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(Blurry) Pictures at an Exhibition

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Date: Sunday, October 18, 2015
Time: 5:20 p.m. screening
Film: Crimson Peak in 2D
Location: Theater 11, AMC Kent Station, Kent, WA

I would imagine that the average moviegoer either doesn’t notice or simply doesn’t complain as often as they should when the movie they have paid to see on the big screen is less vivid than what they’d see at home on their own TV.

I am not the average moviegoer. I used to be in pictures, as they say, and this technological trend toward projection compromised by the “advancements” made in 3D exhibition troubles me on behalf of both the audience, who pays its hard-earned money for a cinematic experience they can’t get at home, and the artists, who spend thousands of hours poring over every aspect of their films to make that experience meaningful.

Some evenings you gamble and are pleasantly surprised. Other evenings you just know, the moment you sit down, that the projection is going to be less than stellar.

This particular evening fell into the latter category. We could tell during the trailers that the Sony 4K projection was too dim by half, and sure enough, when I looked over my shoulder at the projection booth, I saw two projected images on the glass, one stacked atop the other. Meaning that the 2D movie we paid to see was being projected on a 3D-equipped system that had not had — or, more likely, could not have — its polarization deactivated for the advertised 2D screening.

This was all too evident during an early master shot in Crimson Peak, a daytime exterior of Victorian-era Buffalo, New York. Simply stated, a scene shot in broad daylight should be vivid with detail, but when even a scene such as this looks dingy and gray, the problem lies in the projection, and it’s only going to get worse when the action moves indoors.1

Just because Crimson Peak is a gothic romance in the Hammer Films tradition doesn’t mean everything in it is meant to be dark. Guillermo Del Toro is a craftsman who has thoughtfully and meticulously layered exquisite details into this film. Cinematographer Dan Laustsen lighted every shot in the film very specifically so that certain of those details stand out and others recede at the right moments, so that the faces of the actors can be seen, so that the work of production designers and set dressers and costumers and FX artists is spotlighted, as it were, for optimal effect from one moment to the next. All of that is lost in a badly projected screening.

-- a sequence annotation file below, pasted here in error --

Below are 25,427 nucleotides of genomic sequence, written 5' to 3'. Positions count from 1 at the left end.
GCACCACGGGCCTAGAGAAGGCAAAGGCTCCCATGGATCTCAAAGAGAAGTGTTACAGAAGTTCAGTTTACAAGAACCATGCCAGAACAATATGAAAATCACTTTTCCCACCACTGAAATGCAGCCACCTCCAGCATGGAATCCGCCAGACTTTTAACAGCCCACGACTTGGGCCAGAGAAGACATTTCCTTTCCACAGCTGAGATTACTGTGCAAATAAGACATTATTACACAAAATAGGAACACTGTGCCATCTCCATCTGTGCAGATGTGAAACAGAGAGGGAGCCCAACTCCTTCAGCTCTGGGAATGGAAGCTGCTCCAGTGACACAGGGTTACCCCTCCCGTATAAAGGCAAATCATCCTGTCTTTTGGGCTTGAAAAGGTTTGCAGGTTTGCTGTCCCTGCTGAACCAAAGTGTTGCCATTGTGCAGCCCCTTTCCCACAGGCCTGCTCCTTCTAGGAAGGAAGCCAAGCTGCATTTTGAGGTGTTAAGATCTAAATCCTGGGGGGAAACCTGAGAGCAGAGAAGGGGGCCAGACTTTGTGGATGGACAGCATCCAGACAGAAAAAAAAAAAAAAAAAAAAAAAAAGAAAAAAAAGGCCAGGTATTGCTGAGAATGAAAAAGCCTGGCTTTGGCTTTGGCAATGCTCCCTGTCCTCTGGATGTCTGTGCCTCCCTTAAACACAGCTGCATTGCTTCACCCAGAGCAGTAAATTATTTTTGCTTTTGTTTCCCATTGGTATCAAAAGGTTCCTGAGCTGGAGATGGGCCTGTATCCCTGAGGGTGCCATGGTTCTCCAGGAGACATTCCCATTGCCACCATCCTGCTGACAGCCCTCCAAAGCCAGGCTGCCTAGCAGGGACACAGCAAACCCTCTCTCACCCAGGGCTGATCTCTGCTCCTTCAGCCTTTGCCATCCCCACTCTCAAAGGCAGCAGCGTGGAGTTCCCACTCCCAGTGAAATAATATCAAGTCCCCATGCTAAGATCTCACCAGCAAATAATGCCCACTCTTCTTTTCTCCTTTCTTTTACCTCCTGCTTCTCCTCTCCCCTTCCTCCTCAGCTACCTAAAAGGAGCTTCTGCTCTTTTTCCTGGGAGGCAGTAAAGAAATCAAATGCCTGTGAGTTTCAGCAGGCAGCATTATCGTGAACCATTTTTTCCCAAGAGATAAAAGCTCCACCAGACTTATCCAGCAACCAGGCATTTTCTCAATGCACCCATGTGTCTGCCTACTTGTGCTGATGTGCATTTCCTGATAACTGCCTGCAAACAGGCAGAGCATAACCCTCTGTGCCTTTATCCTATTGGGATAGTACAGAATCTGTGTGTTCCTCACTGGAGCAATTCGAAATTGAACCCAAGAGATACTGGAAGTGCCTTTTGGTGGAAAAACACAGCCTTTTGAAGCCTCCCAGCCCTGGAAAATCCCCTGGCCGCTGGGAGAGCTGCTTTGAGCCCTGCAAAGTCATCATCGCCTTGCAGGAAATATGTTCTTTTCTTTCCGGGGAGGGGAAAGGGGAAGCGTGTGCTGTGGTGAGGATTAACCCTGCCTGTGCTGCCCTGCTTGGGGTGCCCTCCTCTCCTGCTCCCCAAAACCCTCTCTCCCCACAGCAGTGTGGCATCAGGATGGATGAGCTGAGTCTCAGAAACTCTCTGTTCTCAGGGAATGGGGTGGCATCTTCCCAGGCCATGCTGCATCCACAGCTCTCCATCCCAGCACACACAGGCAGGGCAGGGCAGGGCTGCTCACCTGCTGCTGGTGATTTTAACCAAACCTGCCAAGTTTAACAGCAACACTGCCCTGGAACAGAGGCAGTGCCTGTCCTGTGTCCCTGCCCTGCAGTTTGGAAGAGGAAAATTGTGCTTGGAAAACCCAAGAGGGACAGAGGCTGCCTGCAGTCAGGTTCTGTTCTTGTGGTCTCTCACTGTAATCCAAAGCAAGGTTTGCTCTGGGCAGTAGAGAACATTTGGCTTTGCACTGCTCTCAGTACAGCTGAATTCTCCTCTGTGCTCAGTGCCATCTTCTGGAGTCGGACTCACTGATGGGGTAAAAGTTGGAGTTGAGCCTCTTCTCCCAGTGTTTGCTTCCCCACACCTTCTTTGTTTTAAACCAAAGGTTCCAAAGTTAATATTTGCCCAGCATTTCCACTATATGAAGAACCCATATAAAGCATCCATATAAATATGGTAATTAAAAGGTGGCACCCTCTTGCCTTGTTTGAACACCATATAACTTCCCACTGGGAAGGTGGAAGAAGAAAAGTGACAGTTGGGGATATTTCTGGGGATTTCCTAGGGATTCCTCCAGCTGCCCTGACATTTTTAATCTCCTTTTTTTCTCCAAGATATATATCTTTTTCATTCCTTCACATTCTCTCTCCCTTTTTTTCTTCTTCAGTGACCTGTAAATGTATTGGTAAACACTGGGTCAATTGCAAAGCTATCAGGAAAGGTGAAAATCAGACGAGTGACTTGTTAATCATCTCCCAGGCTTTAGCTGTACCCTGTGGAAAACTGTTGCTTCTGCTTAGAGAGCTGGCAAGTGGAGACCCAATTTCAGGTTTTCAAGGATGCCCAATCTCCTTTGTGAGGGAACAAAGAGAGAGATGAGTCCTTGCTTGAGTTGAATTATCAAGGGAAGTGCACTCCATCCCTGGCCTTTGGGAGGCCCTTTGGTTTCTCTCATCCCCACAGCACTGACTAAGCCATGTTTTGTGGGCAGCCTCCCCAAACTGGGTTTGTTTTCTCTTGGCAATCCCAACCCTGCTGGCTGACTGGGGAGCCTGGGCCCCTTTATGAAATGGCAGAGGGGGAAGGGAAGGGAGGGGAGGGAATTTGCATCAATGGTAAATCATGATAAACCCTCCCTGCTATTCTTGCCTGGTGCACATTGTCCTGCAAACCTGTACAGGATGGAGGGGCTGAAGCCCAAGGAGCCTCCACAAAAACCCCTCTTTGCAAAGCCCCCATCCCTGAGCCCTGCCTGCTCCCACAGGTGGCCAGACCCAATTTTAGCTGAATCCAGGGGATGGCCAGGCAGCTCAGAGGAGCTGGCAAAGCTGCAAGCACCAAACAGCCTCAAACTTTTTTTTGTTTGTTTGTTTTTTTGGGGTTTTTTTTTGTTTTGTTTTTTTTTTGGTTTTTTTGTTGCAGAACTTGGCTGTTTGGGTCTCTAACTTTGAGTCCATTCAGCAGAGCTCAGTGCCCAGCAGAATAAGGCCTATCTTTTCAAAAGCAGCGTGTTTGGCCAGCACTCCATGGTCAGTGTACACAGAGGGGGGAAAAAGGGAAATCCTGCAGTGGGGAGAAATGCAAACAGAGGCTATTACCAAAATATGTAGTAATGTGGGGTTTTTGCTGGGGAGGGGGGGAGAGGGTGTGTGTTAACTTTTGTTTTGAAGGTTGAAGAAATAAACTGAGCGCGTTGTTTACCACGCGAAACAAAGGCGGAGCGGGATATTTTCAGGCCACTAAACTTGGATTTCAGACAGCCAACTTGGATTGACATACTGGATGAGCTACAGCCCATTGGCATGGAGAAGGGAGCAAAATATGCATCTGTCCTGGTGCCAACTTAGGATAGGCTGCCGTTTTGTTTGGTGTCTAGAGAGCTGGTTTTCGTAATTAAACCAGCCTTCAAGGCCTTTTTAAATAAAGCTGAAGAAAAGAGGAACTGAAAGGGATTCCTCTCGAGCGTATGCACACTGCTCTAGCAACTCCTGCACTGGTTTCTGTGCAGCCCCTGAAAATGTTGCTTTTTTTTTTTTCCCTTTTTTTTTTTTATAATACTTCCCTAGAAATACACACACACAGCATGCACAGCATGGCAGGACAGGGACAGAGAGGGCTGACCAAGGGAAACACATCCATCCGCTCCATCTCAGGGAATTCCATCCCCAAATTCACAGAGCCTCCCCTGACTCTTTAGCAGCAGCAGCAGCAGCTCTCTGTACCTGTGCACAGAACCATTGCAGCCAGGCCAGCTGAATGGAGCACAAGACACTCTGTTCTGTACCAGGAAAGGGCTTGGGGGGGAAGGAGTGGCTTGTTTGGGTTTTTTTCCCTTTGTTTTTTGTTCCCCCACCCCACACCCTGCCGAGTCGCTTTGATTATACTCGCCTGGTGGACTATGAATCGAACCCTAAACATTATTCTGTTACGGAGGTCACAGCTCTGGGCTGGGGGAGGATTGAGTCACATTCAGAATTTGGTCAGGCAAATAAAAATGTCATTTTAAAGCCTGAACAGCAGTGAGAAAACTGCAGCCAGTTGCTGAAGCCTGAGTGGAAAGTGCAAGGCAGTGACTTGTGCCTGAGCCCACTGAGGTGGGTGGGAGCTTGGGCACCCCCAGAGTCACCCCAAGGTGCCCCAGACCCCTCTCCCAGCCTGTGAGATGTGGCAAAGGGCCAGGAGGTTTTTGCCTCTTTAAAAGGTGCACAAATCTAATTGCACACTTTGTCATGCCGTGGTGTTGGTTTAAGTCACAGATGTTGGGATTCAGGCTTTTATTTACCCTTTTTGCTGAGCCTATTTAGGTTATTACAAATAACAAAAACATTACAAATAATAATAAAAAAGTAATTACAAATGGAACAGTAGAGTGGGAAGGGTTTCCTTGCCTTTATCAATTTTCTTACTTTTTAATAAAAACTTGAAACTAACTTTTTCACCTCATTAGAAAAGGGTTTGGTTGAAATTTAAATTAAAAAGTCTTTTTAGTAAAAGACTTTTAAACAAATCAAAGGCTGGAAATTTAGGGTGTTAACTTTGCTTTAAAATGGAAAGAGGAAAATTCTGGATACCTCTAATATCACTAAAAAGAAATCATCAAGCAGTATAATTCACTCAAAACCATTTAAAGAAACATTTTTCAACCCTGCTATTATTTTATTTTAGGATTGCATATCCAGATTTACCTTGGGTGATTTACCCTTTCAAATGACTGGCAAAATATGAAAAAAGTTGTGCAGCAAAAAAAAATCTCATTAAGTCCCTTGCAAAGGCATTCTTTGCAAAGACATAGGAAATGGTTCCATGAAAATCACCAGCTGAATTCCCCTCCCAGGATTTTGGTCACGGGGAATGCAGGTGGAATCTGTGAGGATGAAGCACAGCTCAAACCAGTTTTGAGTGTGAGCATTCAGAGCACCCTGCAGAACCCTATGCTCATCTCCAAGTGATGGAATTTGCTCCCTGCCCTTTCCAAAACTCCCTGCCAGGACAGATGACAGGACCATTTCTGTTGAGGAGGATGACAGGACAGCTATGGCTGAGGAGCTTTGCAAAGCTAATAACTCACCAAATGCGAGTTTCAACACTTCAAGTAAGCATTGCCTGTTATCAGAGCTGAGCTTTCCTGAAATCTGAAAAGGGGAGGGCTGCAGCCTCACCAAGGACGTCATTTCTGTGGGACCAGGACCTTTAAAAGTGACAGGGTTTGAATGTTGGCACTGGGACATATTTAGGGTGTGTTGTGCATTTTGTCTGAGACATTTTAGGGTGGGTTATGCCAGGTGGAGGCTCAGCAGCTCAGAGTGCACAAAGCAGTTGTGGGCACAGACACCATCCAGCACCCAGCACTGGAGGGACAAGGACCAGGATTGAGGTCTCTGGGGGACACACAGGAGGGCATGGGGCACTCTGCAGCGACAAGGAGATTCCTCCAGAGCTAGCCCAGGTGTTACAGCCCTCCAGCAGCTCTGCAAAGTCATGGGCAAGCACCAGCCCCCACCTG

We left the screening about 10 minutes into the picture, and our money was courteously refunded to us by the friendly, if not apparently knowledgeable, AMC theater staff.2 In point of fact, AMC lost money on us twice Sunday, as we had originally intended to take in a double feature of Crimson Peak and Ridley Scott’s The Martian. However, our experience with the former discouraged us from sticking around for the latter.

Instead we drove across town for a 7:40 p.m. screening of Crimson Peak at the Century Federal Way — a Cinemark theater that operates Barco projection systems and which has never failed me from a projection standpoint. The difference was as apparent as dusk versus day or, in this instance, the difference between a young girl in a dimly lit room being accosted by an indistinct black mass and that same young girl in a candlelit room being accosted by an enrobed black figure with defined facial features and clearly articulated fingers. (Incidentally, the Cinemark promo that now runs before the feature presentation literally ends with the phrase, “Illumination by Barco,” indicating that they know they are not in the business of merely projecting a moving image.)